Cecco D’Ascoli and Church Discipline of Natural Philosophers in the Middle Ages

Cecco D’AscoliCecco D’Ascoli and Church Discipline of Natural Philosophers in the Middle Ages

James Hannam

University of London: Master of the Arts in Historical Research at Birkbeck College (2003)


Probably the only natural philosopher of the Middle Ages to be burnt at the stake at the behest of the Church was one Francisco degli Stabili (c. 1269 – 1327) in Florence in late 1327. Francisco, who usually went by the diminutive of Cecco, was the son of one Simon, a man from the central Italian province of Ascoli, where it is likely that Francisco was also brought up as he was most commonly known as Cecco D‟Ascoli. He was a Master of the Arts at the University of Bologna, a career that his father too probably followed as both are called „Magister‟, and where he lectured on astronomy.

Cecco‟s fate once made him a much better known figure than he is today. The Middle Ages have had a bad press and no more so than in the treatment of the period‟s intellectual achievements. In the nineteenth century, the myth took shape that medieval people had no conception of science and essentially lay crushed under the thumb of a church that insisted the Earth was flat. The story of how religion held back the advance of science was given credibility by the work of Andrew Dickson White whose two volume History of the Warfare of Science with Theology in Christendom (1896) remains probably the most influential book ever written on the history of science. Its central thesis of a fundamental fissure between scientific and religious thought, that saw the later dominate prior to the Renaissance when reason finally asserted itself, remains the popular view to this day. Cecco makes a cameo appearance in chapter two of this work wherein White attempts to document the efforts of the Church to enforce a view of a flat earth and that the antipodes are consequently a nonsensical idea. Reading carefully, it is by no means clear exactly what the situation was, as White struggles with the near complete lack of evidence for his thesis, but he does seem to imply that Cecco was executed for, among other things, claiming the antipodes existed. In the academy, however, this conflict hypothesis did not long survive Lynn Thorndike‟s massive History of Magic and Experimental Science (1934 – 58) which effectively debunked most of White‟s specific examples. Thorndike also successfully attacked Cecco‟s reputation and after an examination of his life, death and work reported that his name was “better known than the writings and actual achievements of its owner deserve”.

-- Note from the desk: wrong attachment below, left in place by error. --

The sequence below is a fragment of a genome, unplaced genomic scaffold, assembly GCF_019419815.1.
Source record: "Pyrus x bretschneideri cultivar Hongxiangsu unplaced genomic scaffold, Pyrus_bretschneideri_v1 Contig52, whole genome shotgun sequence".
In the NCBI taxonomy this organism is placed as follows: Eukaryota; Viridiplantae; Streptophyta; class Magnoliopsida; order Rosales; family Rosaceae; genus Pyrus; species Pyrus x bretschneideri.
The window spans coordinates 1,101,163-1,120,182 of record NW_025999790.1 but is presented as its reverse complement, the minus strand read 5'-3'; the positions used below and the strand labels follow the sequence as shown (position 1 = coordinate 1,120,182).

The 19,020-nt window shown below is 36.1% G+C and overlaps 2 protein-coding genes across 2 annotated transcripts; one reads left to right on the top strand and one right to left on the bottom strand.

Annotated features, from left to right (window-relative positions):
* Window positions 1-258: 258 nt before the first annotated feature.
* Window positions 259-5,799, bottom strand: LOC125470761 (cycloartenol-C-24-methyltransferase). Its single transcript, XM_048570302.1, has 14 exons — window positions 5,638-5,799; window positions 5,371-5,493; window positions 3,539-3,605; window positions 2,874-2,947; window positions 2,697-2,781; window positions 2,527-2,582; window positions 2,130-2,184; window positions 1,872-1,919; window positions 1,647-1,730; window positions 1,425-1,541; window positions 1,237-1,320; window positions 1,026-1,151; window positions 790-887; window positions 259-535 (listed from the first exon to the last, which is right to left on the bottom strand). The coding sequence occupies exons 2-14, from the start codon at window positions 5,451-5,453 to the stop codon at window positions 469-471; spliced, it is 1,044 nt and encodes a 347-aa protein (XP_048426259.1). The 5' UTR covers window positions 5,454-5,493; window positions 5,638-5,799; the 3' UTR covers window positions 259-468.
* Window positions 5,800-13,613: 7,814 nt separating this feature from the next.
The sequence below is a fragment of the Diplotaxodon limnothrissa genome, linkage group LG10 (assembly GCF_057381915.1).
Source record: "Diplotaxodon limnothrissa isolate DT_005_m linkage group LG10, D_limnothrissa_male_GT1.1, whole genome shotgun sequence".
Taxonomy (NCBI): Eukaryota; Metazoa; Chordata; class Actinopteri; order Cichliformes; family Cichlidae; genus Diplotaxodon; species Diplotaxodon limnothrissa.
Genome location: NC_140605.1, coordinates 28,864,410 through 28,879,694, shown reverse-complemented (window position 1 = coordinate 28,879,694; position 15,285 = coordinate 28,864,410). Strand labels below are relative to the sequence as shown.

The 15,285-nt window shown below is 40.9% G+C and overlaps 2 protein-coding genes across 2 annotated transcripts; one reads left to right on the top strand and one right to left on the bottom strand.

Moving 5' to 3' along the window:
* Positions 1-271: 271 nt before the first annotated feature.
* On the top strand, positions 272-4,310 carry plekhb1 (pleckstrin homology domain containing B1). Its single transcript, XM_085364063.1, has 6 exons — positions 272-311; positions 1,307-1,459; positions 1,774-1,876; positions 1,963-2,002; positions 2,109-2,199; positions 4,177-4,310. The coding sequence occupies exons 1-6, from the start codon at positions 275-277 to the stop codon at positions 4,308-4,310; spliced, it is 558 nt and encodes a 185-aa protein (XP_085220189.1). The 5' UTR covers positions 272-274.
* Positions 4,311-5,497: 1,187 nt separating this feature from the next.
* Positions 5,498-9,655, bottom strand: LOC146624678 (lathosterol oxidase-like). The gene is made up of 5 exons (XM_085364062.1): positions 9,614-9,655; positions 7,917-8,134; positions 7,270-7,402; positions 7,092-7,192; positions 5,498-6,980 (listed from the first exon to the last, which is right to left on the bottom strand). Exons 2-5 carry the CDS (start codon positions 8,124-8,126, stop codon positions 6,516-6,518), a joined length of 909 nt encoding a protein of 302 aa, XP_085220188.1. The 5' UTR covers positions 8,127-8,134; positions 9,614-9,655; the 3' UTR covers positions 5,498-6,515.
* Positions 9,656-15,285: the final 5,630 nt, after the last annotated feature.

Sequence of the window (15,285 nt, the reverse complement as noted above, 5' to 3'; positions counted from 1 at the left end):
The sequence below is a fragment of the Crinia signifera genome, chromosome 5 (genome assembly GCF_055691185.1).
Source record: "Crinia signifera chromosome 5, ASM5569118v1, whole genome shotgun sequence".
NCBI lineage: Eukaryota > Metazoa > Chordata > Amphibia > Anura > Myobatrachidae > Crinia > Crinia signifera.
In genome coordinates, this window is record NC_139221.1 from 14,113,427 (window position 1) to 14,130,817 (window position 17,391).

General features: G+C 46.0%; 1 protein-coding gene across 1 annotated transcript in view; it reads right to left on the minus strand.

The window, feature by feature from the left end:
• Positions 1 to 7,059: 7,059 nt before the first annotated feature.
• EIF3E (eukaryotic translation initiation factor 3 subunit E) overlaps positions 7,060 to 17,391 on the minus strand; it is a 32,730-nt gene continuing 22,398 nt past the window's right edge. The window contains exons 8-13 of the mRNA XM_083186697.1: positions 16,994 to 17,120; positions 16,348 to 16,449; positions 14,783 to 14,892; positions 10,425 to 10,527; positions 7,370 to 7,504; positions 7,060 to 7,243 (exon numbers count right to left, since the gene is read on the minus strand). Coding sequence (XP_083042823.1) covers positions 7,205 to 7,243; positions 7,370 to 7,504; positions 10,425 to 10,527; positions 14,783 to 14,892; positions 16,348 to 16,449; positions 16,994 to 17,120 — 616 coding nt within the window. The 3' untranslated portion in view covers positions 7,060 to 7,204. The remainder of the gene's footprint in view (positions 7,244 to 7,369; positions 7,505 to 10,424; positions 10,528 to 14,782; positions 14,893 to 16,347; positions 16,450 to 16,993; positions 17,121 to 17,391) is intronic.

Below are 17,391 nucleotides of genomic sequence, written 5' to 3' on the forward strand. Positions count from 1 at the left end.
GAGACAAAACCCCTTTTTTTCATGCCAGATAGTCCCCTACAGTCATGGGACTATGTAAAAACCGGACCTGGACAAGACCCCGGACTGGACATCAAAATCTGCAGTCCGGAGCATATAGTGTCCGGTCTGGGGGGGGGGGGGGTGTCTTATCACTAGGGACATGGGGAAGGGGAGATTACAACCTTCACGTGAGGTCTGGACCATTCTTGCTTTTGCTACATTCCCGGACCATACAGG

Click here to read this thesis from the University of London

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